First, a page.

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Sustainable Systems for Weaner Management, Package 2, Nutritional management towards sustainable production - LK0652

The aim is to develop sustainable systems for the management of the weaner pig, maximising use of home-grown cereals and oilseeds, in the absence of any input from antimicrobial or growth promoting agents. This aim will be achieved by imposing nutritional manipulations on the pig pre- and post-weaning, which will exploit the potential of dietary components to enhance the development of the gastrointestinal tract, improve food intake post-weaning, affect resident microbial populations and thus enhance gut health. These nutritional manipulations will be applied to young pigs maintained under different management systems, where either the weaning age and/or the lactation environment of the pigs (outdoors vs indoors) vary. By doing so we should be able to develop tailor-made nutritional treatments, appropriate for the different management systems. The nutritional treatments will be initially developed in small scale, focused experiments with either individually or group housed pigs for up to 6 weeks after weaning. The most promising treatments on, amongst other things, nutritional budgets, will be measured until pigs reach slaughter weight. Lastly, some of the treatments will be tested in the large scale facilities of our industrial collaborators, to confirm their applicability on conditions prevailing in the British pig industry.
Objective 1. To develop strategies for creep feed provision which promote gut development and set up a gut microflora better able to resist colonisation by pathogenic bacteria during the weaning transition.
Objective 2. To evaluate the consequences of differences in both source and processing conditions of raw materials on in vitro hydration, viscosity and susceptibility to enzyme attack.
[Objective 3. To quantify the consequences of differences in both source and processing conditions on nutritional value of starches, protein and NSPs contained within raw materials commonly used in weaned pig diets.]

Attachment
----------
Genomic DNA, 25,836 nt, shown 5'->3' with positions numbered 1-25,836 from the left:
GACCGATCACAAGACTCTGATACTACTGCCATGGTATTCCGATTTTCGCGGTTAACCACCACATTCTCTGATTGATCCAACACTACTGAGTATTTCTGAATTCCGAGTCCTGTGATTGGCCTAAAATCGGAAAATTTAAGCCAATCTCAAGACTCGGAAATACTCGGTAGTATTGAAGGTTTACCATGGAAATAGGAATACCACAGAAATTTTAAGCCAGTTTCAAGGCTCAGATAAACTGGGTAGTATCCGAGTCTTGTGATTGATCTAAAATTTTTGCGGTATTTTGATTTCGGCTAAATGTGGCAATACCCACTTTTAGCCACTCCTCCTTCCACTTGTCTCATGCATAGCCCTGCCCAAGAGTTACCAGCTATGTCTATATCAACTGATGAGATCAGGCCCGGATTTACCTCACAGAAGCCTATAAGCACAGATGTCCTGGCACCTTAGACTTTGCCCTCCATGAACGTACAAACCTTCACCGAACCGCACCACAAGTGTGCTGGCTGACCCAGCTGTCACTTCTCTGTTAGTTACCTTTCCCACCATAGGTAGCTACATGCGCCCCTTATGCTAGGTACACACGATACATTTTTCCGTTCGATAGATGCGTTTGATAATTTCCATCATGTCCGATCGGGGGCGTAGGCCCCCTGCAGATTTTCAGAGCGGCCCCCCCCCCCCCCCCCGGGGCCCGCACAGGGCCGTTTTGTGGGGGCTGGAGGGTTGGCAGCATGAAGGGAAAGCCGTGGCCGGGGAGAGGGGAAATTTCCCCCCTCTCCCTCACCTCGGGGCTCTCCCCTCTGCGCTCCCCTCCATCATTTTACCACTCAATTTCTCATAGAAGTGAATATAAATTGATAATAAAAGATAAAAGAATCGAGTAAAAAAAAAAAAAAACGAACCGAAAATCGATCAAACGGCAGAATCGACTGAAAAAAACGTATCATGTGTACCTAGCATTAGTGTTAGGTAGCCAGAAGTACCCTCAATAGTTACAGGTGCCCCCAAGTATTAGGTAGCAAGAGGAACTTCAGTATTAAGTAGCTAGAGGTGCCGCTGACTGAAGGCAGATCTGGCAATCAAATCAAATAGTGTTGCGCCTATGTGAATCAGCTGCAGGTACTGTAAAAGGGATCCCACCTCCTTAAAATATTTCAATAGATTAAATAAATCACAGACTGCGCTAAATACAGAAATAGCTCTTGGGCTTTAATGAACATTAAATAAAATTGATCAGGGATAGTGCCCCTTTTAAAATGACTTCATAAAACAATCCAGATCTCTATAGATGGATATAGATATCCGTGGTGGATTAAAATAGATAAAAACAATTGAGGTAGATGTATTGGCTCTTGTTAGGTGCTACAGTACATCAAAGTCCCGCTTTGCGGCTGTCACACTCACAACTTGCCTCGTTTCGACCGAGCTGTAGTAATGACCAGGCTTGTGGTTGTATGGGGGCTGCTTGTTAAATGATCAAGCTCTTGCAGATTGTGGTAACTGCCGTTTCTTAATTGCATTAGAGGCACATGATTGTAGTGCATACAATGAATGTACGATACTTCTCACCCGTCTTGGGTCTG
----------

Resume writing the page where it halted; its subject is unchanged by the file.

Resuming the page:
Objective 4. To quantify the consequences of different sources of ‘functional fibre’ on the food intake, performance, gut development and health, and nutrient partitioning.
Objective 5. To quantify the consequences of protein nutrition post-weaning on the food intake, performance, gut developments and health, and nutrient partitioning.
Objective 6. To investigate the consequences of the acid buffering characteristics of the post-weaning diet on the food intake, performance, gut health and nutrient partitioning.
Objective 7. To investigate the utilisation of rape-seed meal as a home-grown protein source for later weaned pigs.
Objective 8. To investigate the consequences of nutritional treatments post-weaning on the occurrence and pathogenesis of post-weaning colibacillosis.
Objective 9. To investigate the association between lactation environment, weaning age and post-weaning diet on the performance and gut health of pigs until 9 weeks of age.
Objective 10. To translate experimental findings to feeding management treatments applicable in the British Pig Industry.
Objective 11. To provide appropriate samples from the above experiments to be used for the identification of immunological and microbiological criteria for rapid assessment of gut health.
Objective 12. To effectively disseminate the findings and the practical applications (technology transfer) to the industry via the direct involvement of the Levy Board (MLC) and industrial sponsors, appropriate conferences and the farming press.
Project Documents
• Executive Summary : Sustainable systems for management of the weaner pig through nutrition (NUTWEAN).   (36k)
Time-Scale and Cost
From: 2003

To: 2007

Cost: £644,086
Contractor / Funded Organisations
ABN Ltd, University - Leeds, University - Nottingham, Provimi Holding, University - Scottish Agricultural College, Frank Wright Ltd, University - Newcastle, Home Grown Cereals Authority, Meat and Livestock Commission, Primary Diets Ltd
Livestock Farming              
Sustainable Farming and Food              
Sustainable Production